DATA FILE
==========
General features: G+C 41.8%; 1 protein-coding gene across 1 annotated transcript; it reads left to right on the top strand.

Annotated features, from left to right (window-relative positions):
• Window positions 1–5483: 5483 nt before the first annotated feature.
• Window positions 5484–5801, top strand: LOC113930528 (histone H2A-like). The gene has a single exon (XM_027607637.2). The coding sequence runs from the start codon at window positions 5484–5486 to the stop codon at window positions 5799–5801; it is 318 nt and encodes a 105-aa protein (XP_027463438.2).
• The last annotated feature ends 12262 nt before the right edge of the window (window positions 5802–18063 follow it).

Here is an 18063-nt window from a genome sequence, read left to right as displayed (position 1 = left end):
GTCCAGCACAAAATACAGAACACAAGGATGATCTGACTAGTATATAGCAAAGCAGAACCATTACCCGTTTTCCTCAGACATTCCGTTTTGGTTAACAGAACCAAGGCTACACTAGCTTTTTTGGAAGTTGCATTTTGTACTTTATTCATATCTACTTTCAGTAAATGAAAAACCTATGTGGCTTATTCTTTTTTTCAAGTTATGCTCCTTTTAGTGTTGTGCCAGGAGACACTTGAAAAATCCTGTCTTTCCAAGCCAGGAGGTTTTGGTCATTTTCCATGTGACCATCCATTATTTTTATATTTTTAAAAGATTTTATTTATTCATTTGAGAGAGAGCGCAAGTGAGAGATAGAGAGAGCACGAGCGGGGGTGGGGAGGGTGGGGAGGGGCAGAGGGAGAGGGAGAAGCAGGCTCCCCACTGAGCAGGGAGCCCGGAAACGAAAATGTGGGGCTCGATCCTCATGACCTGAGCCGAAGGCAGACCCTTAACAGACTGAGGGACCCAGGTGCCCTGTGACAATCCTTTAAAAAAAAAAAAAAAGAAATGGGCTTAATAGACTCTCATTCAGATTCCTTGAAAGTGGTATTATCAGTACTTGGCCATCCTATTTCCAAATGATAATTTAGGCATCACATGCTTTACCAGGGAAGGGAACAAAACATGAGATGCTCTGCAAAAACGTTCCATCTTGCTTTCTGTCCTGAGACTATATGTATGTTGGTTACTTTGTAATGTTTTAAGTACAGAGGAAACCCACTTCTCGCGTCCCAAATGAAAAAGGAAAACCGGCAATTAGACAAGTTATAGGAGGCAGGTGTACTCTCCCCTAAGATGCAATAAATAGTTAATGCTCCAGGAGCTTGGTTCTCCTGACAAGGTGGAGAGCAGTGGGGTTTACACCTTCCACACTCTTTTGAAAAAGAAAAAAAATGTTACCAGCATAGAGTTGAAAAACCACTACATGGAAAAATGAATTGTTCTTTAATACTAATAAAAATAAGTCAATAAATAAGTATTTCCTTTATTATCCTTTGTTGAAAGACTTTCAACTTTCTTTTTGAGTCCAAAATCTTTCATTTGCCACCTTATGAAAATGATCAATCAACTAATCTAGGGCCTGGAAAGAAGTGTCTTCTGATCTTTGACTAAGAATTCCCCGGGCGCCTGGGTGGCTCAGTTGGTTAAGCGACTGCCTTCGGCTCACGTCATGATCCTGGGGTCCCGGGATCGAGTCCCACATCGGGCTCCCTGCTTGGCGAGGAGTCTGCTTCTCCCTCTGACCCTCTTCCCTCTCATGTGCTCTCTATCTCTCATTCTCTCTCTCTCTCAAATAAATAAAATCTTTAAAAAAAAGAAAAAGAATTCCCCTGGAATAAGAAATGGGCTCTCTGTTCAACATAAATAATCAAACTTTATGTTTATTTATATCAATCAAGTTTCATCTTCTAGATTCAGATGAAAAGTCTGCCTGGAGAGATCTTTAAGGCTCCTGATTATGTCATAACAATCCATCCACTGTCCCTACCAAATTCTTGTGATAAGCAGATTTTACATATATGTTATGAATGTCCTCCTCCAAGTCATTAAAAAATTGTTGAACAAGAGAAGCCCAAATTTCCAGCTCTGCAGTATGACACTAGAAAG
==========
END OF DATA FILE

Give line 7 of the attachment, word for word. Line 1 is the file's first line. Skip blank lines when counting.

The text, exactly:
GTCCAGCACAAAATACAGAACACAAGGATGATCTGACTAGTATATAGCAAAGCAGAACCATTACCCGTTTTCCTCAGACATTCCGTTTTGGTTAACAGAACCAAGGCTACACTAGCTTTTTTGGAAGTTGCATTTTGTACTTTATTCATATCTACTTTCAGTAAATGAAAAACCTATGTGGCTTATTCTTTTTTTCAAGTTATGCTCCTTTTAGTGTTGTGCCAGGAGACACTTGAAAAATCCTGTCTTTCCAAGCCAGGAGGTTTTGGTCATTTTCCATGTGACCATCCATTATTTTTATATTTTTAAAAGATTTTATTTATTCATTTGAGAGAGAGCGCAAGTGAGAGATAGAGAGAGCACGAGCGGGGGTGGGGAGGGTGGGGAGGGGCAGAGGGAGAGGGAGAAGCAGGCTCCCCACTGAGCAGGGAGCCCGGAAACGAAAATGTGGGGCTCGATCCTCATGACCTGAGCCGAAGGCAGACCCTTAACAGACTGAGGGACCCAGGTGCCCTGTGACAATCCTTTAAAAAAAAAAAAAAAGAAATGGGCTTAATAGACTCTCATTCAGATTCCTTGAAAGTGGTATTATCAGTACTTGGCCATCCTATTTCCAAATGATAATTTAGGCATCACATGCTTTACCAGGGAAGGGAACAAAACATGAGATGCTCTGCAAAAACGTTCCATCTTGCTTTCTGTCCTGAGACTATATGTATGTTGGTTACTTTGTAATGTTTTAAGTACAGAGGAAACCCACTTCTCGCGTCCCAAATGAAAAAGGAAAACCGGCAATTAGACAAGTTATAGGAGGCAGGTGTACTCTCCCCTAAGATGCAATAAATAGTTAATGCTCCAGGAGCTTGGTTCTCCTGACAAGGTGGAGAGCAGTGGGGTTTACACCTTCCACACTCTTTTGAAAAAGAAAAAAAATGTTACCAGCATAGAGTTGAAAAACCACTACATGGAAAAATGAATTGTTCTTTAATACTAATAAAAATAAGTCAATAAATAAGTATTTCCTTTATTATCCTTTGTTGAAAGACTTTCAACTTTCTTTTTGAGTCCAAAATCTTTCATTTGCCACCTTATGAAAATGATCAATCAACTAATCTAGGGCCTGGAAAGAAGTGTCTTCTGATCTTTGACTAAGAATTCCCCGGGCGCCTGGGTGGCTCAGTTGGTTAAGCGACTGCCTTCGGCTCACGTCATGATCCTGGGGTCCCGGGATCGAGTCCCACATCGGGCTCCCTGCTTGGCGAGGAGTCTGCTTCTCCCTCTGACCCTCTTCCCTCTCATGTGCTCTCTATCTCTCATTCTCTCTCTCTCTCAAATAAATAAAATCTTTAAAAAAAAGAAAAAGAATTCCCCTGGAATAAGAAATGGGCTCTCTGTTCAACATAAATAATCAAACTTTATGTTTATTTATATCAATCAAGTTTCATCTTCTAGATTCAGATGAAAAGTCTGCCTGGAGAGATCTTTAAGGCTCCTGATTATGTCATAACAATCCATCCACTGTCCCTACCAAATTCTTGTGATAAGCAGATTTTACATATATGTTATGAATGTCCTCCTCCAAGTCATTAAAAAATTGTTGAACAAGAGAAGCCCAAATTTCCAGCTCTGCAGTATGACACTAGAAAG